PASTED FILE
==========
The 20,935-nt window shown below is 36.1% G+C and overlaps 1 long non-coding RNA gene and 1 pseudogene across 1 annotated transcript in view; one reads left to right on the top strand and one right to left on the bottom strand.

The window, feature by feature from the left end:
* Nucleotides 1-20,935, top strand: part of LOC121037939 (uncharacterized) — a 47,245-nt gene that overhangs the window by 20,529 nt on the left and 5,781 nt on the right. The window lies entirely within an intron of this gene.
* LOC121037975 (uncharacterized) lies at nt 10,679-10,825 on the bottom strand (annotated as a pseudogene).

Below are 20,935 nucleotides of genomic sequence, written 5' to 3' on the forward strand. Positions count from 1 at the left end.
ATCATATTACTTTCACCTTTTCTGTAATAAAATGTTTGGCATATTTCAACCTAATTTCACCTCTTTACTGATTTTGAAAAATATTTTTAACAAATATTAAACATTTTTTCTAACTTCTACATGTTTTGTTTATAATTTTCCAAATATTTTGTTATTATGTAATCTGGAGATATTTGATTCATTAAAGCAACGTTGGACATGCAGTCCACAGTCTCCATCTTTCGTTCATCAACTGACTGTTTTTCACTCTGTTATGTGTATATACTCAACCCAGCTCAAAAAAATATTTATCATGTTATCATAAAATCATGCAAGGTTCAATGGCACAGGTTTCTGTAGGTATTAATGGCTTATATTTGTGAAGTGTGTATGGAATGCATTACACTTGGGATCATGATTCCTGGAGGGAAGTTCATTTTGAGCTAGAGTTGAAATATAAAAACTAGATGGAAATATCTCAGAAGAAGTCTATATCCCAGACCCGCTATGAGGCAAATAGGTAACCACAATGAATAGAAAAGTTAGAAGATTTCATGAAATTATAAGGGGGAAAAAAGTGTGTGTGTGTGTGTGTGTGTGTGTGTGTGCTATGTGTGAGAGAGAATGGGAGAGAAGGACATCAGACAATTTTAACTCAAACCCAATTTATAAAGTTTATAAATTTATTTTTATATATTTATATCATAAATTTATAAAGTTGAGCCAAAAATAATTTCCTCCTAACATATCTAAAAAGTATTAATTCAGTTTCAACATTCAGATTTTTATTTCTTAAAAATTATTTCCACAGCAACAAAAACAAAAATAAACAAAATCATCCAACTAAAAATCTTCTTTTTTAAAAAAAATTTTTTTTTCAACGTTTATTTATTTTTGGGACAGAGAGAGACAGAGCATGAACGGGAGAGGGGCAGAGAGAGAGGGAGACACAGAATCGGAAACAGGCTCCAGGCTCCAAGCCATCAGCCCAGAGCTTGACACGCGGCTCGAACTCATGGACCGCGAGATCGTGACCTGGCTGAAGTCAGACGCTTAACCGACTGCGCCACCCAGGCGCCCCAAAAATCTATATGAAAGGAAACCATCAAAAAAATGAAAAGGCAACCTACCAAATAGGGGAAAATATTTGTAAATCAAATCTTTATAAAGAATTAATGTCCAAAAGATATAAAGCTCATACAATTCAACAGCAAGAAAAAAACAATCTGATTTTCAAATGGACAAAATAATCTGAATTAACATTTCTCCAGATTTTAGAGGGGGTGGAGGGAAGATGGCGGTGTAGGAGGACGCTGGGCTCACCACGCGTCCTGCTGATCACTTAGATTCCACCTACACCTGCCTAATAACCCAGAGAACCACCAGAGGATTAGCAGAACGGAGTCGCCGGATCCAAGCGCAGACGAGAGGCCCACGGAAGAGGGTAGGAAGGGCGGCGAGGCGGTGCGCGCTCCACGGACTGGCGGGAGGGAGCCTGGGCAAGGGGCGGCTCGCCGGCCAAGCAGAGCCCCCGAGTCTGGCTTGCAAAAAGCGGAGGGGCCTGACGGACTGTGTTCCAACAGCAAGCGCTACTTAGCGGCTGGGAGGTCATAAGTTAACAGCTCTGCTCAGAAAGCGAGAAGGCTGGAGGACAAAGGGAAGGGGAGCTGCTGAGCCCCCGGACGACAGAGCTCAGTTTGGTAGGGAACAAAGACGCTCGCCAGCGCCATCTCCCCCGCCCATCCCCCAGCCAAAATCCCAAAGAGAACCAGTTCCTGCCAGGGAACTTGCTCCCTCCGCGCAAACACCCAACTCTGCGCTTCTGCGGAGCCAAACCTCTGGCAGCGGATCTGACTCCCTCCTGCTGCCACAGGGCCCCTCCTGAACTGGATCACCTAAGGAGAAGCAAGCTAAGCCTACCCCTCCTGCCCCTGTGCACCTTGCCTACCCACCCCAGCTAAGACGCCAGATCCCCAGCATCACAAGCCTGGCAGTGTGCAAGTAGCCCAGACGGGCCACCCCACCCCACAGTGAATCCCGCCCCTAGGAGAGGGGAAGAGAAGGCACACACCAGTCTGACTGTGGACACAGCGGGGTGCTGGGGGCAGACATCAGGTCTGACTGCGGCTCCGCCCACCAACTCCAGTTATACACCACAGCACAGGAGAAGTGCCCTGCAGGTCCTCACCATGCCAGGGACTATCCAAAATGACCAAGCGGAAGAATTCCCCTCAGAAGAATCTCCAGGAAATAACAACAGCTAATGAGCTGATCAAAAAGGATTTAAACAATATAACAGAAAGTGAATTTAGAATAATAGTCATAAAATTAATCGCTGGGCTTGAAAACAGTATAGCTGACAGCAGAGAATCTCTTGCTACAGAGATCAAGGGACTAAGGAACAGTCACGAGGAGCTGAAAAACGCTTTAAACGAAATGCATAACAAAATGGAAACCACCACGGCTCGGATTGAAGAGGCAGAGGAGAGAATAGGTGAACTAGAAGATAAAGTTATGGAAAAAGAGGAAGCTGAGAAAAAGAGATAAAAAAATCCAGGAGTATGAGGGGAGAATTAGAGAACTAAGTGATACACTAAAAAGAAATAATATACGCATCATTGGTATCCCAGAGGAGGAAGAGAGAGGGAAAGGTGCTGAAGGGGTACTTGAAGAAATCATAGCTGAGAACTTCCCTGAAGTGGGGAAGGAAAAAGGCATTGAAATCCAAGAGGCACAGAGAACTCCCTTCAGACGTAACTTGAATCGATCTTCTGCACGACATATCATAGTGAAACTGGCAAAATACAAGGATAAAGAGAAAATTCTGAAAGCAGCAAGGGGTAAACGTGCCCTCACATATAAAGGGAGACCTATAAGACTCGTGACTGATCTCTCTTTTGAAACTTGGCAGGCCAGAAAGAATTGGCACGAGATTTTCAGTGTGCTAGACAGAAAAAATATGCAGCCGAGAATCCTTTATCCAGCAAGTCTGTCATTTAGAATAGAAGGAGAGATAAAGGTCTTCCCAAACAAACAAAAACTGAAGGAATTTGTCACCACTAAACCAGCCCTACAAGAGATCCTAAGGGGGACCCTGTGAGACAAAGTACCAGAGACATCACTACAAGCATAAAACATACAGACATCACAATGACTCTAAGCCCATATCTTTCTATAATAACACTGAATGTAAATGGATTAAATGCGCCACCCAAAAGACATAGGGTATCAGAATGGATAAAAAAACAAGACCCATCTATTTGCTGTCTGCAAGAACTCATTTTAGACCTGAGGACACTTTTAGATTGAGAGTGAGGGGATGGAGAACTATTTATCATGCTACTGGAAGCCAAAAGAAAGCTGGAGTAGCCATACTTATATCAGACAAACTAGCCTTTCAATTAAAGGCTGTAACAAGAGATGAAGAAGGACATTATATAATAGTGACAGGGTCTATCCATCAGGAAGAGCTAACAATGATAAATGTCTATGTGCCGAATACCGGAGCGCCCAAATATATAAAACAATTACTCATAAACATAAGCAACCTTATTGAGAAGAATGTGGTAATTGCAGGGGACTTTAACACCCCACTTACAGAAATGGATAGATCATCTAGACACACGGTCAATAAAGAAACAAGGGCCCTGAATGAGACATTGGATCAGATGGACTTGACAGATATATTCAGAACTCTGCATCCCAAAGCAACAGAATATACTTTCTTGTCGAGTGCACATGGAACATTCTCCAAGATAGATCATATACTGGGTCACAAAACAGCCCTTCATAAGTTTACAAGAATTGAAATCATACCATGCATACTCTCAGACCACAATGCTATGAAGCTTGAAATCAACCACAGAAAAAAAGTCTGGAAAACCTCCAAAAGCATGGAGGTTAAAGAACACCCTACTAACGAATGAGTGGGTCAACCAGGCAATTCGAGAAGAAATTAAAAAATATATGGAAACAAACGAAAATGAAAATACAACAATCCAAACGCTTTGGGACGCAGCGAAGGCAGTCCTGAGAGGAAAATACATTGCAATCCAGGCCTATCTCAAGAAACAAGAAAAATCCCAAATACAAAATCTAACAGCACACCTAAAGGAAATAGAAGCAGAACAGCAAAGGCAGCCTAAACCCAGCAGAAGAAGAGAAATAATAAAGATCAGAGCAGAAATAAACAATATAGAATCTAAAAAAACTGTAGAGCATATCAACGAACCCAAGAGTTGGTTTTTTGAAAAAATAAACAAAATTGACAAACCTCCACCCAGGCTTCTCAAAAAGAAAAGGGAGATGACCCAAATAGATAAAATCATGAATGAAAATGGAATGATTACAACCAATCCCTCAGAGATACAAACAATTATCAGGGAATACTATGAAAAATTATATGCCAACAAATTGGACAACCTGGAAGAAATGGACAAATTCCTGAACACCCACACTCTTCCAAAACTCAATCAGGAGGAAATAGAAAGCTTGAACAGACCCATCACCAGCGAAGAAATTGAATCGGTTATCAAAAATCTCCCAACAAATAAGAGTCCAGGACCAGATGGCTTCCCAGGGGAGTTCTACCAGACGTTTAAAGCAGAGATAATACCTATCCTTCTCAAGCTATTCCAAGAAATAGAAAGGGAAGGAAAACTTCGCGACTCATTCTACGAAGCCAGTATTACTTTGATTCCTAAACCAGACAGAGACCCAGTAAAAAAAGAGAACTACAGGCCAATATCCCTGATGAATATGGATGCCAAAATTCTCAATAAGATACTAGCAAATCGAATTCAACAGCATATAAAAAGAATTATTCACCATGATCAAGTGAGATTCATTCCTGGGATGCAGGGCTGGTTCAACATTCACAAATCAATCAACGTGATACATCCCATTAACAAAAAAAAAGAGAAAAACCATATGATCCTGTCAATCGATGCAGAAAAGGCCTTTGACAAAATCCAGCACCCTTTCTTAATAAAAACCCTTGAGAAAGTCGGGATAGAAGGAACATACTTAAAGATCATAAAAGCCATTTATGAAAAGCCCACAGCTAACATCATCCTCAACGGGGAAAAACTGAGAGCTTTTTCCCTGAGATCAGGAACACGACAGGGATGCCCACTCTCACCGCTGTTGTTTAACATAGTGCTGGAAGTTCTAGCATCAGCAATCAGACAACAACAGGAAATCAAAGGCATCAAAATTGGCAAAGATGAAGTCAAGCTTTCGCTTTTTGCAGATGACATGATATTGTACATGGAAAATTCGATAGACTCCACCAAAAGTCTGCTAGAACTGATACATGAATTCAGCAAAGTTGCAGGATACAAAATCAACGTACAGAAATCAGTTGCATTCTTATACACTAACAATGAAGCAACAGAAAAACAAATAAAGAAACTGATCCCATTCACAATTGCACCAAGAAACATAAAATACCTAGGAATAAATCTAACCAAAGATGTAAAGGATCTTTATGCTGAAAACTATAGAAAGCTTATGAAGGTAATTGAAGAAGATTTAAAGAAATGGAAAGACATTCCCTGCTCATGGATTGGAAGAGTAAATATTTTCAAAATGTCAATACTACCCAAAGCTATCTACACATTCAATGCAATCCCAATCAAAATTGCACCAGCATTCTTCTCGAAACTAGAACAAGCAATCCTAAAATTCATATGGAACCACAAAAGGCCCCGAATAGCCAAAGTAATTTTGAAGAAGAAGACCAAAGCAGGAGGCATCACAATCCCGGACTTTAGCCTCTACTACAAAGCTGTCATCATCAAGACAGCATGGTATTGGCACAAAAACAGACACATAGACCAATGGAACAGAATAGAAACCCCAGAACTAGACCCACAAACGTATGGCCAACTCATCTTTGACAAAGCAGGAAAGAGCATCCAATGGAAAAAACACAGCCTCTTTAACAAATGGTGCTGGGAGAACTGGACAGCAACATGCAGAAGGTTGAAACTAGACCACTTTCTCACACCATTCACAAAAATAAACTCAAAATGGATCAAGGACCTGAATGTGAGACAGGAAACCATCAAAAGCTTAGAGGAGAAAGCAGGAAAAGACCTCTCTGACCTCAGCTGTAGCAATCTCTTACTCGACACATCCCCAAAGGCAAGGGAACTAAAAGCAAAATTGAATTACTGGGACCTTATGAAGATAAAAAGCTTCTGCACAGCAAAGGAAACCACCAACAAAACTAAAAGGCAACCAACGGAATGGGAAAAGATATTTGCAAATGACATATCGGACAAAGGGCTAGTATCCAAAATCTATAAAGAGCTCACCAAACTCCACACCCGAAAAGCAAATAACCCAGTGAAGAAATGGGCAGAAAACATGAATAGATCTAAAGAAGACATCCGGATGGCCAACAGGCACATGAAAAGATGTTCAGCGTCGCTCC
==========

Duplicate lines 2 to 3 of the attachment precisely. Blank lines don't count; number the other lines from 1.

The window, feature by feature from the left end:
* Nucleotides 1-20,935, top strand: part of LOC121037939 (uncharacterized) — a 47,245-nt gene that overhangs the window by 20,529 nt on the left and 5,781 nt on the right. The window lies entirely within an intron of this gene.